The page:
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Dizzy Spell Board Game Review

Dizzy Spell Board Game Review
How to Play | My Thoughts | Final Verdict | Comments

How to Play Dizzy Spell

In Dizzy Spell the object of the game is to get the highest number of points. Before the game begins all of the reversible pieces are placed on the holes in the gameboard circle side up. Each turn the current player uncovers two of the spots making sure both players have seen the letters that were uncovered. A piece that was already uncovered can’t be uncovered again until all of the other pieces have been uncovered (indicated by which side of the piece is facing upward). Once both players have seen the letter, the player places the piece back with the opposite side face up.

After the letters have been uncovered, if the player thinks they can spell a word (has to be at least three letters long), they try to remove the pegs in the correct order to spell out the word. If they are correct they get to keep the pieces which count towards the player’s score at the end of the game. The spaces used to spell the word can’t be used again in this round. If the player does not correctly spell a word, they are assessed a two point penalty on their scoreboard and the pieces are put back.

Once all of the pieces have been removed or neither player is able to form a word with the letters that remain, the round is over. Players receive 1 point for every piece they have. Players receive a 2 point penalty for every incorrect guess during the round. The player with the most points wins the round.

My Thoughts on Dizzy Spell

Dizzy Spell tries to be an ambitious game by combining a typical word game with a memory game. I wouldn’t consider myself a huge fan of either genre so I didn’t have very high expectations. I applaud the creators for trying to do something original but unfortunately they failed. Dizzy Spell is just not fun and I don’t anticipate ever playing the game again.

Reading the rules I got a feeling that the game wouldn’t be that hard. Dizzy Spell is harder than you would think though. I wouldn’t consider myself to be great at memory games but I found it pretty hard to find a word longer than three letters. It is hard to try and remember letters while also trying to form words with letters that were already revealed. You might be able to remember quite a few letters but you forget most of them when you need to focus your mind to create words. Most of the letters in each game also don’t work with each other. There are not enough vowels and each game has several less common letters which are harder to form words with. It becomes very hard to come up with words longer than three or four letters long.

When I say that the game is hard, I don’t mean that the game is hard to understand or to play. It is actually quite easy to play and understand. You can probably learn how to play the game in less than five minutes. The problem is that it is hard to play well. It is not that hard to get three letter words with a little luck, but playing the game with both players getting only three or four letter words is hardly satisfying.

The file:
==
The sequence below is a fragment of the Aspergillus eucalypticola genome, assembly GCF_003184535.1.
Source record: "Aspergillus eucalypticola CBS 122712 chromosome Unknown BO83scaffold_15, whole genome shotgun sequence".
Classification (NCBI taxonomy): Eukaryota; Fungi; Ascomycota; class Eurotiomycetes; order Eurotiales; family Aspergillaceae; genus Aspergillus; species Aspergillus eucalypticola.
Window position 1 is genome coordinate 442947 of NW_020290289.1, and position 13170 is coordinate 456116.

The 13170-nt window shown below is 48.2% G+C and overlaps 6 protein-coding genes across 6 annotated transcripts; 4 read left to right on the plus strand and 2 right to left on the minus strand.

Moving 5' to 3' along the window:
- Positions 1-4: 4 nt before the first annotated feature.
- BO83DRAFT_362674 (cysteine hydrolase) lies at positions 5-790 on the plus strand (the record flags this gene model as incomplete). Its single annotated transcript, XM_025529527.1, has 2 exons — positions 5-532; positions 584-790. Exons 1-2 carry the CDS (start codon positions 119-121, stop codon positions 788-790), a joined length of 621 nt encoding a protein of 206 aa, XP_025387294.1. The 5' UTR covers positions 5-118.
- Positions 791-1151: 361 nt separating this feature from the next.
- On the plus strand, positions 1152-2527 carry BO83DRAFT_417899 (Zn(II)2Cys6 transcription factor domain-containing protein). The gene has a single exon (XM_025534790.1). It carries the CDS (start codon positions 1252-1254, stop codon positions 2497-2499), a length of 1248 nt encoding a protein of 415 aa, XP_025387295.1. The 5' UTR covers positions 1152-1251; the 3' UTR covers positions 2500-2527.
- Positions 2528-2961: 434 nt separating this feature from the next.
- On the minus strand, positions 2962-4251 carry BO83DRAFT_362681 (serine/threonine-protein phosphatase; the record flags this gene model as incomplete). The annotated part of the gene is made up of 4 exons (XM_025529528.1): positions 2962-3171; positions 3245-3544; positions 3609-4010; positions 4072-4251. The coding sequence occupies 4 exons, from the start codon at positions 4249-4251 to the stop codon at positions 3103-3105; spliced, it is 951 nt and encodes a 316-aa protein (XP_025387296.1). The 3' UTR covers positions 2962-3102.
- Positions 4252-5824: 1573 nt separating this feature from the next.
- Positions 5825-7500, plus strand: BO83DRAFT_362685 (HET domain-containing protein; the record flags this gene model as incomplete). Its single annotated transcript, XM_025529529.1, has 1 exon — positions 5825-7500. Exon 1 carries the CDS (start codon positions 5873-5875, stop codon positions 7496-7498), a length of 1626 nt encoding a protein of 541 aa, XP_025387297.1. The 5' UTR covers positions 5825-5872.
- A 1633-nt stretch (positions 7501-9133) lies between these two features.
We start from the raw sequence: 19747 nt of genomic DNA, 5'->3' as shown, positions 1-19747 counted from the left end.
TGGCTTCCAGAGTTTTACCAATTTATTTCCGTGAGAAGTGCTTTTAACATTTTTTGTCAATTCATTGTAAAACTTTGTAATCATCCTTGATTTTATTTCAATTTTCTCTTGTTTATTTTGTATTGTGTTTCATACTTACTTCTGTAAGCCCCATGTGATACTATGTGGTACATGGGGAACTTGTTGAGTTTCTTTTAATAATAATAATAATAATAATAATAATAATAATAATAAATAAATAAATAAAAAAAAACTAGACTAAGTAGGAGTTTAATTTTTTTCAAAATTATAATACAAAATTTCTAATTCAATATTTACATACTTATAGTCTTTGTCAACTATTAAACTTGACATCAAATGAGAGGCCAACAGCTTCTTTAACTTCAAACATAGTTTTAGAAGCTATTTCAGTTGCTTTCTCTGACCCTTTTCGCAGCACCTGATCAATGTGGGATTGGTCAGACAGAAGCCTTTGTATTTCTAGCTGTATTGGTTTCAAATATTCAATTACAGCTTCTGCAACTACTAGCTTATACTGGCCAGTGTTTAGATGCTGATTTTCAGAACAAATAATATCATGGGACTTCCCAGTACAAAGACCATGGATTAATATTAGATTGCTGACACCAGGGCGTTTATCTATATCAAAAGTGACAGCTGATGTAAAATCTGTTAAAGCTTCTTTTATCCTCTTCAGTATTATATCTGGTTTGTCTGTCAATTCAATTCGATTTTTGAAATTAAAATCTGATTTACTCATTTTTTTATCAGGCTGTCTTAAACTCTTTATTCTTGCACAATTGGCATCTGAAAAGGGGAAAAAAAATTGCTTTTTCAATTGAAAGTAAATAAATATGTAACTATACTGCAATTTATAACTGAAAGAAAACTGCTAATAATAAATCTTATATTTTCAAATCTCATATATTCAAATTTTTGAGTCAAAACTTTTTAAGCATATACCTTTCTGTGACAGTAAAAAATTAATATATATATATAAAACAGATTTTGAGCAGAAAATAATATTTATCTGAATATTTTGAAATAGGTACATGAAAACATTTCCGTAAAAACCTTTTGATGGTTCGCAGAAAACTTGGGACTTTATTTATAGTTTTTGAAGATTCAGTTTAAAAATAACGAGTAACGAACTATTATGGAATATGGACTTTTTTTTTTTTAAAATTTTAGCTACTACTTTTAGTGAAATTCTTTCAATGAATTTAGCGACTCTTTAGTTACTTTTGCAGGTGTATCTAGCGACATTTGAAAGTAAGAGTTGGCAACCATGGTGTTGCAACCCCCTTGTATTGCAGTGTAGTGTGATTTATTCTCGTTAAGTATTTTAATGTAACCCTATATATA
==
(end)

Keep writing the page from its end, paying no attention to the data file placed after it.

One thing that could have made the game more interesting would have been to remove or at least reduce the penalty for incorrect guesses. Two penalty points is way too high in my opinion. The penalty should have either been eliminated or reduced to one point. With most completed words being only three or four letters long, one incorrect guess essentially eliminates a correct guess. Therefore I mostly played the game in a manner where I only guessed if I was pretty much positive. If there was no penalty or a lesser penalty, I would have been more willing to guess which would have made the game more fun.

Let me give you a better picture of what it is like to play Dizzy Spell. Think about playing a game of Scrabble. With a hand of tiles you are able to plan out what word to play and you can put your entire focus into that task. Instead of having a hand of tiles, imagine that each turn you get to pick some tiles from a group of face down tiles. So while trying to remember your current tiles and tiles that were revealed in the past, you also need to try and come up with words that utilize those letters. With all of this information spinning around inside your head, you are bound to forget the location of most of the letters that were uncovered. How much fun would a game of Scrabble be if the longest words you could come up with were three or four letters since you couldn’t remember the location of many other letters.

Should You Buy Dizzy Spell?

Overall I really didn’t have much fun playing Dizzy Spell. I found the game to be harder than it needed to be and the gimmick of mixing a word game like Scrabble with a memory game just wasn’t that interesting in my opinion. If you don’t like word games and memory games, Dizzy Spell will not change that. If you do like both of those genres though, and can find a copy of Dizzy Spell on the cheap, you might get some enjoyment out of the game.

Dizzy Spell Contents

Dizzy Spell

Year: 1978

Publisher: Gabriel

Designer: NA

Genres: Word

Ages: 8+

Number of Players: 2

Length of Game: 10-15 minutes

Difficulty: Moderate

Strategy: Light

Luck: Light-Moderate

Components: 1 game board, 25 reversible pieces, 2 scoring pegs, 2 reversible letter discs, 1 instruction sheet

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  • If you like word and memory games you may get some enjoyment out of the game.


  • The game is unnecessarily hard.
  • It is just not that fun to play.
  • The penalty for incorrect guesses is too harsh and ends up shying players away from taking guesses.

Rating: 1.5/5